Jack Smith telephoned 12 people, 3 companies and 4 organisations in the last two days.
Jack Smith emailed 3 people yesterday. See Inbox
Telephone companies and Internet Service Providers (ISPs) store records of customers' telephone calls and Internet communications for business purposes, such as billing and fault diagnosis. The UK's intelligence agencies, HMRC, prisons and 510 public authorities can all demand access to this communications data.
From April 6 2009, ISPs and phone companies will also be required to retain specific communications for 12 months, keeping a record of who talks to whom, and internet traffic, including email header information - data almost as desirable as the content of these calls and messages.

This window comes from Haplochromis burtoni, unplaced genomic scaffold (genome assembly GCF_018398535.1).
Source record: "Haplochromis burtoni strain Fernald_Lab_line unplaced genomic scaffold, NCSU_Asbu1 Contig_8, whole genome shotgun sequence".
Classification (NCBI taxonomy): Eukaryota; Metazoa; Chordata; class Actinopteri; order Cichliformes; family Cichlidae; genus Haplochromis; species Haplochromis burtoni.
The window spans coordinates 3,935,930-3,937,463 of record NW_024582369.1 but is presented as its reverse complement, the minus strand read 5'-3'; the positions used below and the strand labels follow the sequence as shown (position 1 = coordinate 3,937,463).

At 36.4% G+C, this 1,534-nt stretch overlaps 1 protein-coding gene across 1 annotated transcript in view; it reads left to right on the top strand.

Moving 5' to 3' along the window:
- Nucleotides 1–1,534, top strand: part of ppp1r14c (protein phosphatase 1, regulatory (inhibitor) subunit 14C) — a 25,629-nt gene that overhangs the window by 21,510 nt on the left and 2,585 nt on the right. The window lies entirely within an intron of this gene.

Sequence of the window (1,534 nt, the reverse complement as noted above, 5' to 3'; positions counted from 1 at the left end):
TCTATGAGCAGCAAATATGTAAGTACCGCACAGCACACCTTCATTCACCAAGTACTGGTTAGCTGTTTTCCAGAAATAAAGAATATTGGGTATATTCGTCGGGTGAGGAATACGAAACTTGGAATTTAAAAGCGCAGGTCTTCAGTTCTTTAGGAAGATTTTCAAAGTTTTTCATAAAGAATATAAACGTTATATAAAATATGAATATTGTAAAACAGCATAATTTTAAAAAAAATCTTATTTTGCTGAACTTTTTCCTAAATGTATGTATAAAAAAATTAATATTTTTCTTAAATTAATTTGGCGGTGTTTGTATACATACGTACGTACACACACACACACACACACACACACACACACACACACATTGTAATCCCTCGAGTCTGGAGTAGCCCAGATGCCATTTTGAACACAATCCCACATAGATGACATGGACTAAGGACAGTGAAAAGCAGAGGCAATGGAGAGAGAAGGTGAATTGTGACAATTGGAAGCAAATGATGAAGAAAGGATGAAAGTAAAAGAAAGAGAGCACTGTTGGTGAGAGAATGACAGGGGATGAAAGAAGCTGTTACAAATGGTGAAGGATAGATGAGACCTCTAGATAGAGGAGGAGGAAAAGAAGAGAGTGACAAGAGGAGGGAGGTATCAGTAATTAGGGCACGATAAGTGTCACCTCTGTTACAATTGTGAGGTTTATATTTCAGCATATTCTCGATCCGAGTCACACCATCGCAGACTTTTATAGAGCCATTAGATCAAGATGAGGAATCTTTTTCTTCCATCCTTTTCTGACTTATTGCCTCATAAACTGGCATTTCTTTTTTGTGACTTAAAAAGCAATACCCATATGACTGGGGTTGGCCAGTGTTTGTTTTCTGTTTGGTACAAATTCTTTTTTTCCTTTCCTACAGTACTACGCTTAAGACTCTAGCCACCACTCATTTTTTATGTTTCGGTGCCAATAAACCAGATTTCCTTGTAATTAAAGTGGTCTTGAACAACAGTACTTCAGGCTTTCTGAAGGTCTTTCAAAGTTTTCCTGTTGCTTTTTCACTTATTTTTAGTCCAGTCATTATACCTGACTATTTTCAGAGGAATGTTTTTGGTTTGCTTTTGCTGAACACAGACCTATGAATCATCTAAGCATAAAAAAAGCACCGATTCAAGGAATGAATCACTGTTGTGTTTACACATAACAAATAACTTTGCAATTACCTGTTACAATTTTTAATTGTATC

The Government's Interception Modernisation Programme, the focus of which is to centralise these communications data in a single government database "silo", would greatly increase the potential for data mining and monitoring and is set to be consulted on in 2009. It is understood that work on building a prototype is currently underway.
Sir Ken Macdonald, the former Director of Public Prosecutions, who has first hand experience of working with intelligence and law enforcement agencies, has warned it could create a "hellhouse" of personal private information as assurances over security and privacy concerns "would prove worthless in the long run".